Pink collar jobs are traditionally considered women’s work, but this term and the gender stereotypes that fuel it are outdated. Child-care, beauty-related, and certain assistant jobs were once performed by only women or at least dominated by the gender in countries around the world. In addition, librarians and school teachers were also traditionally considered pink collar jobs. These social work roles were popular for women because the employer usually wanted someone charming, submissive, and well dressed. While the term has a negative background in regard to women’s rights, it is still used to refer to a number of jobs now regularly taken by all genders.
The child-care industry includes babysitters, nannies, and day-care workers. Traditionally in many countries, child care was primarily done by women. In some cases, men were never expected to know much about raising a family, and their wives did not consider having them babysit their own children. Equality laws in some countries now prevent men from being rejected by day-care businesses for being male.
Hairdressers and cosmetologists in general are pink collar workers. Their pink collar jobs range from cutting and dying hair to polishing and painting finger nails. Some cosmetologists also specialize in skin care or makeup. More and more often, men are professionally trained and welcomed into these traditionally all-female jobs.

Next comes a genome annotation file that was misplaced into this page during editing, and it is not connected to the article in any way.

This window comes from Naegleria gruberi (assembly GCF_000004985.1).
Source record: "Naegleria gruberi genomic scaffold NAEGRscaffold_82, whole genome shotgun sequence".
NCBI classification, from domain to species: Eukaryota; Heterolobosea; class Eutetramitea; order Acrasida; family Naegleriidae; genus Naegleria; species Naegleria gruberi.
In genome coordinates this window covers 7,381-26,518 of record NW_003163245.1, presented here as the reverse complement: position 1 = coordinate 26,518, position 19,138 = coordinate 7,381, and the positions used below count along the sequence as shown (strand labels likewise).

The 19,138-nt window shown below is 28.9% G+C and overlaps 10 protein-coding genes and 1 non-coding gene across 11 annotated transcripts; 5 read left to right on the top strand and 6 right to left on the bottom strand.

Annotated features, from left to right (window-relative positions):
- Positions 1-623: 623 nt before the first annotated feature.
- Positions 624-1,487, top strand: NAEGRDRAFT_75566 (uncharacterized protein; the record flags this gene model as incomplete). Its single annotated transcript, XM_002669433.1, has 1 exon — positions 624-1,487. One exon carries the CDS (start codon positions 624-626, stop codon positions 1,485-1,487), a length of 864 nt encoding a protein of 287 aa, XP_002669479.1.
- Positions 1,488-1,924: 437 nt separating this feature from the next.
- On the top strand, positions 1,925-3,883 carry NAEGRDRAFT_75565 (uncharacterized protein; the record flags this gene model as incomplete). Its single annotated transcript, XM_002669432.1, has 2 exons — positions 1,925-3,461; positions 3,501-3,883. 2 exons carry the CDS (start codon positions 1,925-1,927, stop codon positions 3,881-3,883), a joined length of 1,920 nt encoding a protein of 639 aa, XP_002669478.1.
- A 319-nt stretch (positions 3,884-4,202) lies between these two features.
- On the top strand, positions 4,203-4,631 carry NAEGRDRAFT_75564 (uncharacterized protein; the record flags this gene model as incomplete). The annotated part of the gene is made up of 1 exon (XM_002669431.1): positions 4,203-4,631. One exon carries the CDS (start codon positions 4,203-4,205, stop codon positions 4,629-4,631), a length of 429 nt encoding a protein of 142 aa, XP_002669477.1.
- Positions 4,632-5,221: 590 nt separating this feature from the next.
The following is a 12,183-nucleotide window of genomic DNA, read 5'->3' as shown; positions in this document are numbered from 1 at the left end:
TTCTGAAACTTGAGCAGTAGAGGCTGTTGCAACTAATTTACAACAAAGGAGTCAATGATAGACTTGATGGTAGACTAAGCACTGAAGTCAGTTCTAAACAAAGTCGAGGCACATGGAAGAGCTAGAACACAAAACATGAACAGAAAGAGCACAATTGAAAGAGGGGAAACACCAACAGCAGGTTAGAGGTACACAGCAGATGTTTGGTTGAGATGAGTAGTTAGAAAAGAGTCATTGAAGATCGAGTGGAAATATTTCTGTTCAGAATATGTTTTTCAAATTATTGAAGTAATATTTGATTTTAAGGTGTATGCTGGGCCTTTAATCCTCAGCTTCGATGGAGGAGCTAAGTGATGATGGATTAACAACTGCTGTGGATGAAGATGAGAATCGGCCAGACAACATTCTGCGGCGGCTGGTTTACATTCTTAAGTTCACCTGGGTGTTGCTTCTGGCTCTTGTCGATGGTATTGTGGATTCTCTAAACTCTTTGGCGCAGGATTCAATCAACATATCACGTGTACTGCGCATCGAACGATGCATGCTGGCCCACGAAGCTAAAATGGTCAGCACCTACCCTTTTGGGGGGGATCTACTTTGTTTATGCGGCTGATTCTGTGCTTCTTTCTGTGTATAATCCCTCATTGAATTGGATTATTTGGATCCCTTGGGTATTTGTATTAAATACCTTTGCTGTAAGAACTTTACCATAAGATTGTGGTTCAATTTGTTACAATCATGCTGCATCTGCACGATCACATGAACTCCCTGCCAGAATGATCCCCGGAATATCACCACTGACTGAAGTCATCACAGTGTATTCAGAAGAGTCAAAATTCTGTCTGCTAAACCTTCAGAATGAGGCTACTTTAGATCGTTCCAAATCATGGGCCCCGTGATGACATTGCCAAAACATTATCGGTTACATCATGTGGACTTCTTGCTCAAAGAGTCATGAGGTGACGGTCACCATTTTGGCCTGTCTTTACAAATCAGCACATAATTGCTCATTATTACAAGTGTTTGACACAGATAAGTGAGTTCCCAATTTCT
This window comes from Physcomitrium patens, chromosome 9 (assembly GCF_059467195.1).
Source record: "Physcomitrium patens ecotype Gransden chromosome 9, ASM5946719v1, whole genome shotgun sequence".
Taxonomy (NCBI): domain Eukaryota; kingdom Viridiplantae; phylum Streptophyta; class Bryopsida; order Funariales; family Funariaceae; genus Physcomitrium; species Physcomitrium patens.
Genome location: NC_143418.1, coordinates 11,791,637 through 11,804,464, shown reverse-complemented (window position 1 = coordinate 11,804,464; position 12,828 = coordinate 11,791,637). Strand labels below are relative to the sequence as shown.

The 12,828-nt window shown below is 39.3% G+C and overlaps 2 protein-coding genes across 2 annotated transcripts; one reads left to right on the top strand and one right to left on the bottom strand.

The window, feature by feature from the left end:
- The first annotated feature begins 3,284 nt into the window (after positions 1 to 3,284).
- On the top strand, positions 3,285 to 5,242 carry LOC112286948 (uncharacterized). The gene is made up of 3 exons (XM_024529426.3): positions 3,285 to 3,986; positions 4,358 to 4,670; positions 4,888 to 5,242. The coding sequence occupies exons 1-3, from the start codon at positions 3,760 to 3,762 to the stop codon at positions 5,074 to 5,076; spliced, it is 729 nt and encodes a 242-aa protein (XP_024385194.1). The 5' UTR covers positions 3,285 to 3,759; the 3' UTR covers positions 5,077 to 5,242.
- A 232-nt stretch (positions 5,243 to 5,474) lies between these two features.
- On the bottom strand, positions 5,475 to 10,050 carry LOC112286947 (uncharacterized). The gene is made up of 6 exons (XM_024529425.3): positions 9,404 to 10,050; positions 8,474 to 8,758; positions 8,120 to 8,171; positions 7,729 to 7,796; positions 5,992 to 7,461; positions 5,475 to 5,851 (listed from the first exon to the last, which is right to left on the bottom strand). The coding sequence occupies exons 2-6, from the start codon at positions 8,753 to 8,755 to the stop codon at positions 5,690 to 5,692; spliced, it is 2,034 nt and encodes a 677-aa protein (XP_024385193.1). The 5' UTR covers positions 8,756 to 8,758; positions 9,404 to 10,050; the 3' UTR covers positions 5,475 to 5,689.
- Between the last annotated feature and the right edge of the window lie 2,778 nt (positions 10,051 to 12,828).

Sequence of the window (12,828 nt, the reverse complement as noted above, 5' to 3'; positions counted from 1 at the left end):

Many types of assistant jobs were once considered female work, including receptionists, secretaries, and personal assistants. A lot of businesses preferred to have a well-groomed, polite woman trained in secretary duties greet customers instead of a man with the same qualifications. While these stereotypes are being broken every day, many misconceptions of assistant jobs remain.
School teachers and librarians are types of pink collar jobs. In the case of school teachers, pink collar referred to low-paid teaching jobs or at least jobs below higher, post-secondary education. At point one, women struggled to get jobs in colleges and universities because these jobs were considered a man’s work. In many countries, it is now very common to see women teaching in post-secondary positions.
A lot of jobs are traditionally considered female jobs, but people around the world are breaking away from the previous generation's gender stereotypes and sexism. For example, in certain countries, some churches allow women to become priests, and male hairstylists are often the norm in beauty salons. In addition to equality laws and movements, world bodies are putting pressure onto certain countries that promote gender inequality, urging them to consider the long-term consequences.